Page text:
At first I thought it was funny.
There I was, enjoying my Saturday evening at The Venetian poker tables, when I checked my phone to find the most astonishing email I have received in three decades-plus of covering politics. It came from Adam Laxalt campaign spokesman, Parker Briden, was copied to the campaign manager, Kristin Davison, and was headlined: “Story”:
We expect that you will provide us with advance notice of and a reasonable opportunity to respond to any negative allegation or claim you intend to publish about Adam, his family or his campaign. A failure to provide this opportunity will be viewed as evidence of your actual malice toward Adam.
I hardly know where to begin. But I know where to end: I have decided this is not entirely a laughing matter and that an oblique threat from the state’s highest law enforcement officer is probably not serious but still no joke.
I can only assume that Briden’s missive to me came in response to this mischievous tweet of mine posted Friday afternoon as I was penning my tribute to Laxalt’s grandfather, the late senator who died last week:
(As an editor trying to draw more eyes and followers to The Indy Twitter account, it’s my prerogative to tweet out a “tease”.)
Some background: Laxalt’s campaign almost never responds to inquiries from our reporters. Most recently, the campaign even told one member of our team he would be barred from Laxalt’s Basque Fry a week from Saturday. And his taxpayer-funded office — again, that’s the attorney general’s office — almost always ignores even our simplest questions and requests.
So to receive this email at 6 PM on a Saturday evening, when I would be publishing my piece in just a few hours, is simply bizarre.
To recap: The AG’s office, with his approval, routinely ignores public information questions from my reporters, but his campaign team, with his approval, feels just fine about sending a threatening email about a story they thought I was writing?
Sure, it’s amusing that the campaign was so easily played. Sure, it’s an embarrassingly inept email — “negative allegation” is not a phrase most educated humans would use (all allegations have a negative connotation), and the final, threatening sentence (“actual malice”) is laughable as well as a mangling of the legal libel standard. But this message clearly was countenanced by the attorney general, and some might think it’s less funny than scary.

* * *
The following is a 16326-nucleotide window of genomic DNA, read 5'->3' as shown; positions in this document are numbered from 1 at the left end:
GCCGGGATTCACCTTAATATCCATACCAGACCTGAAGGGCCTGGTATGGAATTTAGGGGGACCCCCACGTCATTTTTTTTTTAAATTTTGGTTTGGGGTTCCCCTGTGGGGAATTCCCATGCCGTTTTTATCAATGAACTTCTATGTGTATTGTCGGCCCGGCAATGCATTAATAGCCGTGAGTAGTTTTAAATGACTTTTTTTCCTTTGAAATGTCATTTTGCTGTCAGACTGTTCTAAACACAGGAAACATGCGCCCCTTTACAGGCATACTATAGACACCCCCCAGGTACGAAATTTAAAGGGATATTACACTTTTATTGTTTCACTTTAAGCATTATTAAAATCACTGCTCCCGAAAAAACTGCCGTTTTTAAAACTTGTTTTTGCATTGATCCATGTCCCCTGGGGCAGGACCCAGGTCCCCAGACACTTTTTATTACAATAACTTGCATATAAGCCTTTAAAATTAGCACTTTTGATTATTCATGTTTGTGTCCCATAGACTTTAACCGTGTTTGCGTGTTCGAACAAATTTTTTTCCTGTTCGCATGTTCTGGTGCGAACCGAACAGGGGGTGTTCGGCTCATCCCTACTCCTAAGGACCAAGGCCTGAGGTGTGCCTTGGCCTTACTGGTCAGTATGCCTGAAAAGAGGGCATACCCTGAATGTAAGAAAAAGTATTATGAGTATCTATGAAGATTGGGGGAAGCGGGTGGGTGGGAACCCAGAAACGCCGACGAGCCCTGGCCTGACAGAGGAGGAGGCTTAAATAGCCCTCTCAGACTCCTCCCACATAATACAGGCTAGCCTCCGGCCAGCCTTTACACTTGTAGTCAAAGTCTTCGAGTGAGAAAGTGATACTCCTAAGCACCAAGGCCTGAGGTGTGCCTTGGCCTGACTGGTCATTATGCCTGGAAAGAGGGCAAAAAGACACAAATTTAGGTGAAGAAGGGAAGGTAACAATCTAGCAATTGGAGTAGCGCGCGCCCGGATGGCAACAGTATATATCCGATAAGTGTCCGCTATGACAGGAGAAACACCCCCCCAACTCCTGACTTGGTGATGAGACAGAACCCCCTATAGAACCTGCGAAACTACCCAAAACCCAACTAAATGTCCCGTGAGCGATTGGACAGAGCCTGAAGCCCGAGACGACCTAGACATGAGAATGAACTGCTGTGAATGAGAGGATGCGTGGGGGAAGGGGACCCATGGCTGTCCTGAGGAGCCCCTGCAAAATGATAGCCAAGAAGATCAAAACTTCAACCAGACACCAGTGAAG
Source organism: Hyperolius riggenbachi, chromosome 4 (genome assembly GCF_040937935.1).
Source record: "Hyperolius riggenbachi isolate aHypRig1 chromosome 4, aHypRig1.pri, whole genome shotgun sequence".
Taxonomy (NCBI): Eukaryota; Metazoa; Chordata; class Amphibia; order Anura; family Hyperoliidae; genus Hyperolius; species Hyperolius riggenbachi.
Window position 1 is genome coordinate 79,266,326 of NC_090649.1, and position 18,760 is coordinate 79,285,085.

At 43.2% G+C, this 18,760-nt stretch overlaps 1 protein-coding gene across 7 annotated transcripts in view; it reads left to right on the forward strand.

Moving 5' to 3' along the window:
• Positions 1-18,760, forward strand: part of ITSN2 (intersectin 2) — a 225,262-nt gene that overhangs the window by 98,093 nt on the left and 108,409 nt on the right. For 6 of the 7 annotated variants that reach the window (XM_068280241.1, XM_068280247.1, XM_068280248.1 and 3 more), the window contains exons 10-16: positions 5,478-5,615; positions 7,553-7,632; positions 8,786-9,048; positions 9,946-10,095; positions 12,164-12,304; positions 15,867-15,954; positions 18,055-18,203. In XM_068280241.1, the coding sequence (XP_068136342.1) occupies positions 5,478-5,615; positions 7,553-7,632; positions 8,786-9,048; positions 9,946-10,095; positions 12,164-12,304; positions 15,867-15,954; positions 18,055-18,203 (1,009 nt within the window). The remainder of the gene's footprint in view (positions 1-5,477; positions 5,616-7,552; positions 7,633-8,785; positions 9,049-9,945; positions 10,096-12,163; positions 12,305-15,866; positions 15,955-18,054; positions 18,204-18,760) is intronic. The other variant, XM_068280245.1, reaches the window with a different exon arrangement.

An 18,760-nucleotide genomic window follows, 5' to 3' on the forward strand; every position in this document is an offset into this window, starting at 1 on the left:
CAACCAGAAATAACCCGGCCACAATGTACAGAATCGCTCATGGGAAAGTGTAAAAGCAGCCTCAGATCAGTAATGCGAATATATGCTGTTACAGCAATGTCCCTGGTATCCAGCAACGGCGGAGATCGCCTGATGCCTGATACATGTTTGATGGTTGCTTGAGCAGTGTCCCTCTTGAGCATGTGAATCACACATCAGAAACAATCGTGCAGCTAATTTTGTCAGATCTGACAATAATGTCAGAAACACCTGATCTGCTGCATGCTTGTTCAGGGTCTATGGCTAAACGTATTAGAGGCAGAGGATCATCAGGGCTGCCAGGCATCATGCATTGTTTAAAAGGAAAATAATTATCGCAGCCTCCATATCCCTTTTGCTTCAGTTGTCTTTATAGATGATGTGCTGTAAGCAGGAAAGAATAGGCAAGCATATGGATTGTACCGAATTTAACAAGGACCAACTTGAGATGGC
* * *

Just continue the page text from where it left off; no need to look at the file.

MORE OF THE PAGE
I am not really scared, though, and I won’t get all melodramatic about the abuse of power here. This is more about the quality of the campaign team than anything else. A mature, professional team would have emailed or called me and said something like, “Hey, we see you may be writing a story. If that’s the case, we’d appreciate an opportunity to chime in.”
(Another member of Team Laxalt sent out a series of unhinged tweets attacking me after my tweet on Friday afternoon, tweets that now look rather foolish. And many of which have now been deleted.)
One more thing: I may not be Abe Lincoln, but I have no malice toward anyone, especially someone I barely know. That I have written Laxalt is unqualified to be governor does not mean I hate him; it’s just my opinion based on his performance. Period.
To say otherwise is, um, a negative allegation. But I don’t think it’s evidence of actual malice. I just think it shows just how hypocritical Adam Laxalt and his teams are — and how fearful they are of any potentially probing look into his record.
Editor’s note: This blog post is one in a series about The Indy’s dealings with hostile elected officials and campaigns. It is written not to dramatize/sensationalize events, but to be transparent about how we as a news organization interact with campaigns and public offices, and vice versa — and not always ideally — and to give you my perspective. We, as always, welcome comments.